Thursday, January 6, 2011

Countdown to "The Natty" - The Role of Special Teams?

What will the role of special teams play in the game? Who has the advantage?

Yes, special teams will be very important in this game.

Some games - even most - do not hinge on a big special teams play. Rather, kickoffs, punts and tries for extra points for the most part go as everyone predicts and that's that. Fine.

However, I think in the championship game this year, the teams are so evenly matched that special teams play may be an area where one of the two squads can carve out an advantage.
For Oregon, their special teams have had a VERY good season. Whether its kickoffs and returns, punts and returns or extra points, the Ducks have really performed. Long kick returns by fast and elusive players, fake kicks, great's all there.

Cliff Harris is the nation's leading punt returner with four TDs this season, and if the Ducks can stop Cam Newton and force a punt or two, he'll have his chance to score again. Oregon's kickoff returners are also very fast and can break long runs.

Oregon's kickers are what I would call slightly above average, but not spectacular. Their punter is good, but has been out sick for the last few weeks. The Ducks' field goal kicker was consistent all season long until just at the end when he missed a few he should have hit. I would also say that he's not a proven commodity beyond the 35 yard kick range. He's made ones from longer than that, but not a lock.

The Ducks have also executed some nice trickery. For example, they've converted two-point TD conversions several times this season out of odd formations - mainly to stun and demoralize the opponent more than needing the extra 1 point beyond a normal kick. They've done surprise onside kickoffs, and fake punts to great effect. I would not be surprised to see any or all of this again Jan. 10.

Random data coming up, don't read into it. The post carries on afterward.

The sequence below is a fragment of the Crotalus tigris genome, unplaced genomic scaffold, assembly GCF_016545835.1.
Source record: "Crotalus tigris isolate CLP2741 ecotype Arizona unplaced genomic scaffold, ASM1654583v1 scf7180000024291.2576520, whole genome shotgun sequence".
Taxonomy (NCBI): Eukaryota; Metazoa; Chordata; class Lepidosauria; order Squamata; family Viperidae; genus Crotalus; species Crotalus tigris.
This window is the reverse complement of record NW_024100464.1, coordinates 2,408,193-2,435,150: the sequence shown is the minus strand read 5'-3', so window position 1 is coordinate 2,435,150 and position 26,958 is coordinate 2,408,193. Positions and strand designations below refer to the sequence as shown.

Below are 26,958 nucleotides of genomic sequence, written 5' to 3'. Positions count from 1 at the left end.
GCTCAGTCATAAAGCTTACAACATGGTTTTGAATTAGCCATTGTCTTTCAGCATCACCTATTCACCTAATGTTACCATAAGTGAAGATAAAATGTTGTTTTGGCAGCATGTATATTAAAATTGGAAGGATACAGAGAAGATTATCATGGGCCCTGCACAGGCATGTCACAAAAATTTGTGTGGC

The only negative for Oregon's special teams is that - more than most years that I can remember - kick returners have an unfortunate habit of fumbling the ball. It seems like very fourth or fifth kick return features the ball on the turn. Some Oregon gets back, some they lose. Up to now, it hasn't mattered as the rest of the team is so good they overcame these mistakes. I doubt that will be the case against Auburn.

In short, special teams for the Ducks are strong, diverse and a proactive weapon. If they can avoid fumbles...look out...they could be a difference maker in Oregon's favor.

Moving to Auburn, well..special teams is one area where Cam Newton is not on the field. So, he can’t hurt Oregon on kicks and returns. So far as I know! That right there is a bonus for Oregon.

I am not as familiar with Auburn's special teams play, but I will give them the benefit of the doubt and flat out assume they are above average. But, I notice they've only had one TD on a kick or punt return all season, and they are only averaging eight yards on punt returns and 22 yards on kickoff returns. Decent I guess, but nothing spectacular. They have a field goal kicker with a 75% success rate with a long of 48 yards. Again, decent enough, but nothing to write home about. And their punter averages 39 yards per kick.

I assume Auburn is not above trickery either and I expect they'll try something at some point in the game off a kick.

OK, so after all that, here's my thought...

Auburn's special teams are average and don't likely offer Auburn an advantage. Oregon's special teams are above average...with the potential negative of fumbles. If Oregon can avoid fumbling on special teams, I think the net advantage goes to Oregon...and that this could account for a TD for them. Thus, making a difference in the game.

We shall see!

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